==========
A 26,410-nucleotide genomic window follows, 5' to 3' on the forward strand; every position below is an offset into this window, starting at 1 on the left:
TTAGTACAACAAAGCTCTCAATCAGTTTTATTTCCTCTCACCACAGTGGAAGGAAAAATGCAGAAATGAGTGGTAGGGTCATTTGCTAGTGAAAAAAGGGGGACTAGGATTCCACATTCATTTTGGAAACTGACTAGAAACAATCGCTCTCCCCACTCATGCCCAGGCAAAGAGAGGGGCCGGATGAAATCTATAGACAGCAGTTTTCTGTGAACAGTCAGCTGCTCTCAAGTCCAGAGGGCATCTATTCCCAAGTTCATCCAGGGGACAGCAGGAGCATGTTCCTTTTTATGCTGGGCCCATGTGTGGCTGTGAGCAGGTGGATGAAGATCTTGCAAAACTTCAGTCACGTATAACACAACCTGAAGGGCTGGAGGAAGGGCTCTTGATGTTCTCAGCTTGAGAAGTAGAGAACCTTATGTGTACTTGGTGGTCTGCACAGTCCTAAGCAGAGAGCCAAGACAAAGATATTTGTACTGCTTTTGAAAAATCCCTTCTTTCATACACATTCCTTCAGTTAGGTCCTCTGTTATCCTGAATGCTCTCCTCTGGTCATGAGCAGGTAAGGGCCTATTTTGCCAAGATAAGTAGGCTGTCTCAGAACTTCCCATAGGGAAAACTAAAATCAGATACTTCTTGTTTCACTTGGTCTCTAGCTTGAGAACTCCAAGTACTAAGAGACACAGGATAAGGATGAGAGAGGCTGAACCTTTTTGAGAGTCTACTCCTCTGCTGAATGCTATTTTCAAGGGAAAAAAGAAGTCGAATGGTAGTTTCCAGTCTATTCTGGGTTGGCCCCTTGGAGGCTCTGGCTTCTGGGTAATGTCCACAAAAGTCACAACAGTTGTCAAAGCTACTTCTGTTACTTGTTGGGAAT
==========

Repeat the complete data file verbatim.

A 26,410-nucleotide genomic window follows, 5' to 3' on the forward strand; every position below is an offset into this window, starting at 1 on the left:
TTAGTACAACAAAGCTCTCAATCAGTTTTATTTCCTCTCACCACAGTGGAAGGAAAAATGCAGAAATGAGTGGTAGGGTCATTTGCTAGTGAAAAAAGGGGGACTAGGATTCCACATTCATTTTGGAAACTGACTAGAAACAATCGCTCTCCCCACTCATGCCCAGGCAAAGAGAGGGGCCGGATGAAATCTATAGACAGCAGTTTTCTGTGAACAGTCAGCTGCTCTCAAGTCCAGAGGGCATCTATTCCCAAGTTCATCCAGGGGACAGCAGGAGCATGTTCCTTTTTATGCTGGGCCCATGTGTGGCTGTGAGCAGGTGGATGAAGATCTTGCAAAACTTCAGTCACGTATAACACAACCTGAAGGGCTGGAGGAAGGGCTCTTGATGTTCTCAGCTTGAGAAGTAGAGAACCTTATGTGTACTTGGTGGTCTGCACAGTCCTAAGCAGAGAGCCAAGACAAAGATATTTGTACTGCTTTTGAAAAATCCCTTCTTTCATACACATTCCTTCAGTTAGGTCCTCTGTTATCCTGAATGCTCTCCTCTGGTCATGAGCAGGTAAGGGCCTATTTTGCCAAGATAAGTAGGCTGTCTCAGAACTTCCCATAGGGAAAACTAAAATCAGATACTTCTTGTTTCACTTGGTCTCTAGCTTGAGAACTCCAAGTACTAAGAGACACAGGATAAGGATGAGAGAGGCTGAACCTTTTTGAGAGTCTACTCCTCTGCTGAATGCTATTTTCAAGGGAAAAAAGAAGTCGAATGGTAGTTTCCAGTCTATTCTGGGTTGGCCCCTTGGAGGCTCTGGCTTCTGGGTAATGTCCACAAAAGTCACAACAGTTGTCAAAGCTACTTCTGTTACTTGTTGGGAAT